Michigan Supreme Court Issues Ruling To Deny Trump Campaign Appeal

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The Michigan Supreme Court has rejected an appeal from the Trump campaign in a case that the president’s team brought against the electoral process in the state. Incredibly, in their original appeal, the campaign asked the court to “order that designated challengers must be granted meaningful access to observe and review the tabulation and processing of absent voter ballots.” The Michigan Board of State Canvassers certified the results of the presidential election in the state on November 23 — and the Trump campaign didn’t file their appeal with the Michigan Supreme Court until December 7, about two weeks later. Although their appeal covered broader issues as well, why on earth would they include a demand for increased access for observers of the ballot counting process? Ballot counting is over!

In an earlier ruling in this same case, a Michigan state court of appeals concluded that the certification of the presidential election results in the state “clearly rendered plaintiff’s claims for relief moot,” referring to the Trump campaign’s demands for action.  That same court observed that current circumstances “[required] plaintiff to pursue its fraud allegations by way of a recount of the ballots cast in Wayne County,” rather than via the belated court action that the Trump campaign pursued and courts have rejected. The Michigan state Supreme Court didn’t issue as long of an explanation in its own rejection of the case. That court simply stated that they were “not persuaded that the questions presented should be reviewed by this Court.”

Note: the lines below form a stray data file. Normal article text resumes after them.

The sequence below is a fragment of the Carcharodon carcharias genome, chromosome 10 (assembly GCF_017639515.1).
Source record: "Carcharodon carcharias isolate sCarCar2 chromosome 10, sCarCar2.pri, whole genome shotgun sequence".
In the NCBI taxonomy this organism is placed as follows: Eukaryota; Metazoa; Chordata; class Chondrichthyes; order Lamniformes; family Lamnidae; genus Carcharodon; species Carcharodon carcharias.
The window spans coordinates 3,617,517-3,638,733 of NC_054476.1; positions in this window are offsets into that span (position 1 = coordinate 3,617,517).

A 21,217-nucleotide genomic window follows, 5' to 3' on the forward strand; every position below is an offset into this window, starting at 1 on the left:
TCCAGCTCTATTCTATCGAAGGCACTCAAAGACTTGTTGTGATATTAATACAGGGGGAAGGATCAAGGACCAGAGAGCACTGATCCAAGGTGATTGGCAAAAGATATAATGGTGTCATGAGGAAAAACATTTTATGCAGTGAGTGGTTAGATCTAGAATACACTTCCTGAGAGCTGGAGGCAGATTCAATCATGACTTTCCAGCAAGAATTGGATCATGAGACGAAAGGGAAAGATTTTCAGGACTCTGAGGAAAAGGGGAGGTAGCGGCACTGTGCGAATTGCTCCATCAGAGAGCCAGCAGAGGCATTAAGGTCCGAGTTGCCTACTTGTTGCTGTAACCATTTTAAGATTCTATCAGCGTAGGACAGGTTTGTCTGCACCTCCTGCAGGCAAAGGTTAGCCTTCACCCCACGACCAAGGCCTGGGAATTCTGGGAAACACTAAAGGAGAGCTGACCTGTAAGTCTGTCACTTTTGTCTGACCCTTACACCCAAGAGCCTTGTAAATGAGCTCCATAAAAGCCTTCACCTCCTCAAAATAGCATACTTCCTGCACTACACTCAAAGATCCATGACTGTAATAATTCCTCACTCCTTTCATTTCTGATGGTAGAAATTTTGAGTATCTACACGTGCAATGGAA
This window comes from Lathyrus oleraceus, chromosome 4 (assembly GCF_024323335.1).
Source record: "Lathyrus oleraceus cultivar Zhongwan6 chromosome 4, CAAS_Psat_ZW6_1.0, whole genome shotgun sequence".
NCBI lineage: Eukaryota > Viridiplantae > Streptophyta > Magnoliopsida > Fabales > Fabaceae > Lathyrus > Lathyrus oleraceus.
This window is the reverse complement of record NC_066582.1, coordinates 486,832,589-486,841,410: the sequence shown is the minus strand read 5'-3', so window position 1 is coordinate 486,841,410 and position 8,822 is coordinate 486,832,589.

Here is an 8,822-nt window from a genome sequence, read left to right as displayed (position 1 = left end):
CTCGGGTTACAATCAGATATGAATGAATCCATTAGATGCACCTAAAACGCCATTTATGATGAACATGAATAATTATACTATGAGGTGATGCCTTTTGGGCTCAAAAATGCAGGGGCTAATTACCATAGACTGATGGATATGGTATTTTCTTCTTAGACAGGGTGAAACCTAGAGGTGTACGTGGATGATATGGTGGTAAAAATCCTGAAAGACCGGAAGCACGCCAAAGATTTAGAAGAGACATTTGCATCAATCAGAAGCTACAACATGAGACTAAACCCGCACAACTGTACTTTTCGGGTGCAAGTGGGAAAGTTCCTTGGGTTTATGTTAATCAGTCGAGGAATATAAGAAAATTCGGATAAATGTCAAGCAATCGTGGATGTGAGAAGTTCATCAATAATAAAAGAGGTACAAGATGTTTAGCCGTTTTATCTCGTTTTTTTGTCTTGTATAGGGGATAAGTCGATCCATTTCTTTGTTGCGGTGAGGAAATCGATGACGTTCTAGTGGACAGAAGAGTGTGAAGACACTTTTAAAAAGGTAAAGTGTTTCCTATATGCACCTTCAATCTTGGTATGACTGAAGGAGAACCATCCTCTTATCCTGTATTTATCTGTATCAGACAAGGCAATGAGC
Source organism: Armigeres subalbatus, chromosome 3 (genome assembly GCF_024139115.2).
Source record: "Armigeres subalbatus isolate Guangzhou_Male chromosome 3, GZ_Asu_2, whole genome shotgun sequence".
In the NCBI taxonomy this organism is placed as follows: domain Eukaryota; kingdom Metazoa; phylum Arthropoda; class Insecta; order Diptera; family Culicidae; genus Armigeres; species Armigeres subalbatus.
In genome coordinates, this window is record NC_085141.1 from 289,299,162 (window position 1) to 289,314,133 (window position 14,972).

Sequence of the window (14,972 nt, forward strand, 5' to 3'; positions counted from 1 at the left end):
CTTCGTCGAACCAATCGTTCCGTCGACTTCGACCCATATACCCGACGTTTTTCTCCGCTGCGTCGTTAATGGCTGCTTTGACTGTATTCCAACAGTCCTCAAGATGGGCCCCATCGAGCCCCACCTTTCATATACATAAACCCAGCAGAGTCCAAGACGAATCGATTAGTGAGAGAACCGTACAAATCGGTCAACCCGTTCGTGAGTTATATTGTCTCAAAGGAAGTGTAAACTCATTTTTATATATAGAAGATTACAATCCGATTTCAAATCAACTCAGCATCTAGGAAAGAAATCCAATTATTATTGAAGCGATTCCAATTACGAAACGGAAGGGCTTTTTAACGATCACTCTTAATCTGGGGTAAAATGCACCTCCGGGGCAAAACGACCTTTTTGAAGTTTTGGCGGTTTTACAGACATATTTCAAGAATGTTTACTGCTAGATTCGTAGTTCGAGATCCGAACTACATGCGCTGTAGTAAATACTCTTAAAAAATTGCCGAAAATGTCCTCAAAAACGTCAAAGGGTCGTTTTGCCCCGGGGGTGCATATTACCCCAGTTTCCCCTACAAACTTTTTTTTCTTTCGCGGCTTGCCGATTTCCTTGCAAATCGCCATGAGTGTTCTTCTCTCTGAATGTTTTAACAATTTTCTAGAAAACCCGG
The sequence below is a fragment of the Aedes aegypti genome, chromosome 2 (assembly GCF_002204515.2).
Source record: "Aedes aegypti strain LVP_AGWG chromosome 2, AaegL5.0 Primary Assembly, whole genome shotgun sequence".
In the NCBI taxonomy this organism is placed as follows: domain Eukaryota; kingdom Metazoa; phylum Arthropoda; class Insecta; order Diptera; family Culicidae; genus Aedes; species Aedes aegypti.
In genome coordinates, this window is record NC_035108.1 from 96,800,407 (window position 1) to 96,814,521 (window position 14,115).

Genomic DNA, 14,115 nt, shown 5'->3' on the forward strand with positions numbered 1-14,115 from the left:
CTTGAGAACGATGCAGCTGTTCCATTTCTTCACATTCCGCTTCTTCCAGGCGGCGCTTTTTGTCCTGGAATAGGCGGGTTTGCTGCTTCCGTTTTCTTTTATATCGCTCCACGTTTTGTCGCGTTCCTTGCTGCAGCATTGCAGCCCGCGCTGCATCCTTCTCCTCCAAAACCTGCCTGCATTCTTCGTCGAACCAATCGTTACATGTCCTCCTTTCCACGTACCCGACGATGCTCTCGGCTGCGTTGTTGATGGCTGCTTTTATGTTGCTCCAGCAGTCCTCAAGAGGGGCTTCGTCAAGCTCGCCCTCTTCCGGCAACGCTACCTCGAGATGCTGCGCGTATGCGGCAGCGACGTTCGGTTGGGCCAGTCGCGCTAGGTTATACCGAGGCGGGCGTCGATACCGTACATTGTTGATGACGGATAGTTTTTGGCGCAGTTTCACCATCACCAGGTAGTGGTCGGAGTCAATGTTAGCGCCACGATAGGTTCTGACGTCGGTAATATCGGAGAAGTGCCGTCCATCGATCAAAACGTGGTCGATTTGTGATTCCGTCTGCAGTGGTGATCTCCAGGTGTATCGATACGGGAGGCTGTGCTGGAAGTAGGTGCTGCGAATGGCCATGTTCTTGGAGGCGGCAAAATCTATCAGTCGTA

The Trump campaign and its allies have fought against the election results elsewhere — and they’ve also faced significant court set-backs elsewhere. On Friday, Wisconsin Judge Stephen Simanek rejected a case that the Trump campaign brought against the results in the state, concluding that there is simply “no credible evidence of misconduct or wide-scale fraud” in the election. “[The] court is satisfied the rules and guidelines applied in each of the disputed areas are reasonable, and a correct interpretation of the underlying early absentee voting laws,” Simanek added, writing that “the certification of the results of the 2020 Wisconsin presidential election, after the Dane County and Milwaukee County recounts, is affirmed.” The Trump campaign — which promptly rushed to appeal its loss to the Wisconsin Supreme Court — paid for those countywide recounts, which confirmed Biden’s win in the state.

The electoral college is slated to meet on Monday, at which time Biden’s victory will again get confirmed. Neither Trump nor his allies have come anywhere close to altering the election outcome.